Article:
The Sierra Leone 11yrs brutal civil war came with a wave of indiscriminate amputation. The dismembering of one or more limbs of people during the war has, however, left many Sierra Leoneans exposed to harsh challenges.

In northern Sierra Leone, war victims, most of who are amputees, explain the myriad of difficulties they are faced with – from personal experiences to community-based problems.

After the 11-year civil war, a camp was established in Makeni for amputees and war wounded, according to Alimamy Conteh, a war amputee.

Amputee Camp is the home of many people in northern Sierra Leone whose limbs were cut off during the carnage of war. Unfortunately, the community is short of basic social amenities. This, of course, has rained untold hardship on the war victims living where they thought would have been their haven.

Speaking about their challenges, Gbessay Kamara said Amputee Camp has only one source of safe drinking water. As a result, many people living in the community have been exposed to diseases like typhoid, diarrhea, et cetera.

“There is only one well in this community. It is, in fact, a community well. It is the only source of safe drinking water here, ” Gbessay Kamara said, adding that, “Most times, people go down to the stream to fetch drinking water. You know how unsafe is this type water. Some people bathe and defecate in it. No wonder we are always diagnosed with either typhoid or diarrhea.”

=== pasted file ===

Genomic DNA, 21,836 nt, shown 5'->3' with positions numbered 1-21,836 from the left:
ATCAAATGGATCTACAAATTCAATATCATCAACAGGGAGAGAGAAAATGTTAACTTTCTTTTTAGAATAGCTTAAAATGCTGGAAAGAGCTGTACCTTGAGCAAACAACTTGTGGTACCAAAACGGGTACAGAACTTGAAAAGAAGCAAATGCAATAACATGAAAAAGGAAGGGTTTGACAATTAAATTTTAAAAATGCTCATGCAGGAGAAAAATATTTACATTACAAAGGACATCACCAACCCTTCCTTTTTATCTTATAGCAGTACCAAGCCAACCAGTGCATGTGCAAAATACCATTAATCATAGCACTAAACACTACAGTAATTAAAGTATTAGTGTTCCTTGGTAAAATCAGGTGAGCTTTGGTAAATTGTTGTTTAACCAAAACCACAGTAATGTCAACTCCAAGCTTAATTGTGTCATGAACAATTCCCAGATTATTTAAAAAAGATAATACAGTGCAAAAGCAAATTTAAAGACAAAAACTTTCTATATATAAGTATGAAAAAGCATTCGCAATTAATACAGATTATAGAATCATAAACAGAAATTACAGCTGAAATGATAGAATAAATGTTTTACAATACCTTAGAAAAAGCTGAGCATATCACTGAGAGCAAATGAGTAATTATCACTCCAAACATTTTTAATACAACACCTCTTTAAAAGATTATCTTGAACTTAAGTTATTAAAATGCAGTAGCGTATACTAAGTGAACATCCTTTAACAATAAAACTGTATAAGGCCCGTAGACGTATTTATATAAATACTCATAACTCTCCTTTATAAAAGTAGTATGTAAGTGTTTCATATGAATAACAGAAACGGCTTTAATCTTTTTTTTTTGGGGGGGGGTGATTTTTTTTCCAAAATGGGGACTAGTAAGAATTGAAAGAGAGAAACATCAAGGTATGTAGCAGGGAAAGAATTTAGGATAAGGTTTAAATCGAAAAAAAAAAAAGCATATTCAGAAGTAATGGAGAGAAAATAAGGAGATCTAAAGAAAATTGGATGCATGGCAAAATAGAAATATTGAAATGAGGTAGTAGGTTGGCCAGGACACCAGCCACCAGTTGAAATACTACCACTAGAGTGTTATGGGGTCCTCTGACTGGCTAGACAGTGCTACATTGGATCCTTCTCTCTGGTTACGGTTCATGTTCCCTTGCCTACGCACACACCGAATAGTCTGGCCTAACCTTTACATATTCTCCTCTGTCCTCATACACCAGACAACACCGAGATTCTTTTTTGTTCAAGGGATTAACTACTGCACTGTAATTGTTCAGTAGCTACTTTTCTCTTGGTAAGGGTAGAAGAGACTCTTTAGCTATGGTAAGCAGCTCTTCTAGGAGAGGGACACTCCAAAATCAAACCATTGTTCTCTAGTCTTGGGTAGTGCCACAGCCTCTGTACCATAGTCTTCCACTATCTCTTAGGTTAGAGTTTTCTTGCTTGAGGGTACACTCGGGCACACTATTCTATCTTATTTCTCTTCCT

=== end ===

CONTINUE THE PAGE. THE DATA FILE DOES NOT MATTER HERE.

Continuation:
Alimamy Conteh continued from there, stating that the community also lacks health centre. Among other factors, this makes patients from Amputee Camp suffer excruciating pain before reaching hospital. Meanwhile, Amputee Camp is at the outskirt of Makeni. It is several miles away from Government Hospital.

According to the war wounded, donations from both government and nongovernmental organizations have been the main livelihood for most of them. However, they (donations) have stopped coming in recent years. This, too, has fueled their sufferings, especially those who are incapacitated: cannot find for themselves.

Regardless of all the challenges, Alimamy Conteh, an amputee father of six children, hawks fruit and other ware.

“Selling fruit during Luma is now my main livelihood since donations are no longer coming,” Alimamy Conteh said.

He added that all the attempts he has made to get himself a better source of income have been futile, claiming that most of his expected employers refer to him as a “half human”.

“Every so often, I try to get job, but people shun me. Some even refer to me as a half human, because of my condition, ” he said.